PTSD Awareness Month: Supporting Veterans’ Mental Health

Learn more about Christopher Vidaurre.
Christopher Vidaurre
Senior Program Manager, Veterans and Military Families
George W. Bush Institute

About 11% to 20% of veterans who served in Operations Iraqi Freedom and Enduring Freedom experience post-traumatic stress disorder (PTSD), a mental health condition that can affect both emotional well-being and cognitive functions, according to the U.S. Department of Veterans Affairs.

Veterans need to know that they’re not alone. Reaching out to friends, family, or support groups like Check-In –  a resource that provides no cost access to high-quality and personalized mental and brain health care–  can provide validation, empathy, and a sense of community. Connecting and checking in with peers who’ve faced similar challenges is essential for healing.

June is PTSD Awareness Month, a time to increase an understanding of the disorder and how it affects the lives of roughly 13 million Americans. While PTSD can affect anyone who experiences trauma in their lives, military service members and veterans are more exposed because of the nature of their work. Resources like Check-In, powered by the Veteran Wellness Alliance, can help.

But first, we need to better understand PTSD by exploring its common signs and encouraging those affected to seek care. Veterans with PTSD commonly struggle with attention, memory, and essential daily tasks. These challenges can significantly hinder work performance and relationships.

Veterans with PTSD are more likely to experience cognitive impairments than those without PTSD, studies consistently demonstrate. These impairments can often go unrecognized and be put off as common, everyday difficulties in concentration, memory recall, and decision-making. Veterans may face additional challenges in maintaining effective work and social relationships due to their symptoms.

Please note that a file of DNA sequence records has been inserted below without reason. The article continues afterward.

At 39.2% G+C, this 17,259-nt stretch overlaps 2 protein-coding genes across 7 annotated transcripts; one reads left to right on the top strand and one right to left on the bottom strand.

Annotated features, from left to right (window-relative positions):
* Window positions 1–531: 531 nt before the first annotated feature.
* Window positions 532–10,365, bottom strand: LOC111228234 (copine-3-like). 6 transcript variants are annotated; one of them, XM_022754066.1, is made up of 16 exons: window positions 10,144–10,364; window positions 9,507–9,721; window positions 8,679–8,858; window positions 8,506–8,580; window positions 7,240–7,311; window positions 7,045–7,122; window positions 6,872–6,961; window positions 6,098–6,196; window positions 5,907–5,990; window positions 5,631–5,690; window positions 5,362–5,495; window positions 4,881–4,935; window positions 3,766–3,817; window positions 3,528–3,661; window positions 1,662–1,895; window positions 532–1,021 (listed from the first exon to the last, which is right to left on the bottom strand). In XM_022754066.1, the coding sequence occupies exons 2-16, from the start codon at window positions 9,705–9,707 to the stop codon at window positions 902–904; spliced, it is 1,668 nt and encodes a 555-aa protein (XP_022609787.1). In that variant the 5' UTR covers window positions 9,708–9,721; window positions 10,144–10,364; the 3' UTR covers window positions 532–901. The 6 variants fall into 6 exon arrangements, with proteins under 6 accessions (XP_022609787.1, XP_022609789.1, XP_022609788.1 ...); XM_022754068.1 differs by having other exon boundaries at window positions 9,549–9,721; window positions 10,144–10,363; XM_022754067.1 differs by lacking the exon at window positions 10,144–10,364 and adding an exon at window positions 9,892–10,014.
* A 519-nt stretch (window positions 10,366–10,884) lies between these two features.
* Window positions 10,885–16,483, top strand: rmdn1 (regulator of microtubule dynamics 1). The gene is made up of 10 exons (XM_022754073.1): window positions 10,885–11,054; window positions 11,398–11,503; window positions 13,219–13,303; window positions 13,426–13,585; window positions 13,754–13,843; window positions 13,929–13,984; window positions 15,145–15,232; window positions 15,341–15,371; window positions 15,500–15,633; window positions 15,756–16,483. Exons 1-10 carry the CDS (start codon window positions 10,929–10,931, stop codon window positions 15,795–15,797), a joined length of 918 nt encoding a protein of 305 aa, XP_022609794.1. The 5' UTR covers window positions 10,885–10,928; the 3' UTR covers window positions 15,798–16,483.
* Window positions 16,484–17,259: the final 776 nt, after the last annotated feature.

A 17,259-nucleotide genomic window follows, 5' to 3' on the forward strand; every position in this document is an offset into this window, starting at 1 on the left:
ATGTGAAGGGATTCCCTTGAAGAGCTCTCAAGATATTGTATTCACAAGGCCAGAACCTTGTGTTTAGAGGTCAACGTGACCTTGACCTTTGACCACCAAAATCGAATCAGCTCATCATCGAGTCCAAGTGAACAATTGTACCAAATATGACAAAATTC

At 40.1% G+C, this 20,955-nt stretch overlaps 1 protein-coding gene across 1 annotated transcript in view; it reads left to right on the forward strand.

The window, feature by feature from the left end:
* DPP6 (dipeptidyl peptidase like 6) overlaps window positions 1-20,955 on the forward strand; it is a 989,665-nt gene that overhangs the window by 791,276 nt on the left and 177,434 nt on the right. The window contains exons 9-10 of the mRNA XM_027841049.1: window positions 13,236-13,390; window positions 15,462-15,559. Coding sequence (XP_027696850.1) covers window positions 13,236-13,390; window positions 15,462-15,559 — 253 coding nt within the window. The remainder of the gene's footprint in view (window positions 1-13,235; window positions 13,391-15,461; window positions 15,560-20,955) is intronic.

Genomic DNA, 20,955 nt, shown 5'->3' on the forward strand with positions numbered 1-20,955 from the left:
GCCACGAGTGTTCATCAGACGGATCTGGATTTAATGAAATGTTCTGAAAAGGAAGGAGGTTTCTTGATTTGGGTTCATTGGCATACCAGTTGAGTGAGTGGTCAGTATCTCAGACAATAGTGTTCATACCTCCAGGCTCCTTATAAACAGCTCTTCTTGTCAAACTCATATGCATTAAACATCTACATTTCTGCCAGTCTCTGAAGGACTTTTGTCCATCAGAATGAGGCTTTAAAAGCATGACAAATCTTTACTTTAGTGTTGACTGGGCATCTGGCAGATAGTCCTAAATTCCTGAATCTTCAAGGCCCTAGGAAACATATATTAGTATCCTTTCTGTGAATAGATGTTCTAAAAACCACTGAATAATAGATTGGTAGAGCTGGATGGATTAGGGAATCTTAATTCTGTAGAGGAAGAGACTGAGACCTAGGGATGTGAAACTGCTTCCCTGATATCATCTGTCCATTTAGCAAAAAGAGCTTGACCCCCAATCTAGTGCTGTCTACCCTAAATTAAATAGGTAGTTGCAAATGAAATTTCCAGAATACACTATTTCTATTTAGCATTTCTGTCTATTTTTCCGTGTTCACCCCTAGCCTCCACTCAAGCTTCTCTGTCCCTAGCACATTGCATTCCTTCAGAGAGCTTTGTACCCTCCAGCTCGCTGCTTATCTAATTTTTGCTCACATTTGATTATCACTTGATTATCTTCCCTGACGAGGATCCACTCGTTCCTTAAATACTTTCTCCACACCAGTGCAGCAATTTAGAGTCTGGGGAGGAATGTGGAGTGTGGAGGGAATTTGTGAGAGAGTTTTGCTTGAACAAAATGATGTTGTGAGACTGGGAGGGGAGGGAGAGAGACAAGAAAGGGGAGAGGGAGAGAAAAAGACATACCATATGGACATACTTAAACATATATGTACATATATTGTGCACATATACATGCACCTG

An alarming 70% to 91% of individuals with PTSD report sleep problems, including nightmares, insomnia, and restless sleep. These sleep disruptions further impact their overall quality of life and daily functioning.

Chronic headaches and migraines are also common among veterans with PTSD. These physical symptoms can exacerbate the emotional and cognitive burden, making it even more challenging for veterans to cope with their condition.

Major disruptive life events, such as break-ups, loss of loved ones, or job loss, can trigger PTSD. The emotional aftermath may include feelings of anger, sadness, and being overwhelmed, which can lead to thoughts of self-harm or even suicide. While most people think of combat trauma as the cause of PTSD, a significant portion of cases among veterans come from noncombat-related trauma, such as military sexual trauma or witnessing a friend’s death. Noncombat trauma can lead to the same symptoms as combat trauma and result in isolation and feeling alone, frustrated, or overwhelmed.

But help is out there, and seeking it isn’t a sign of weakness; it’s a courageous step toward healing.

Veterans can address their PTSD symptoms by connecting with peers who understand their experiences and finding healthy outlets for dealing with their emotions. As we conclude PTSD Awareness Month, it’s essential to recognize that this issue is always with us. We must remain watchful, whether we experience PTSD ourselves or support a loved one who has PTSD. By collectively acknowledging the signs and symptoms, we can address them proactively rather than waiting until a crisis is closer.

Whether striving to improve your mental well-being or simply live a healthier life, don’t hesitate to reach out. Together, we can create a supportive community that will make a difference for those who have served our nation in uniform.

This piece was originally published on the U.S. Department of Veteran Affairs VA News VetResources Blog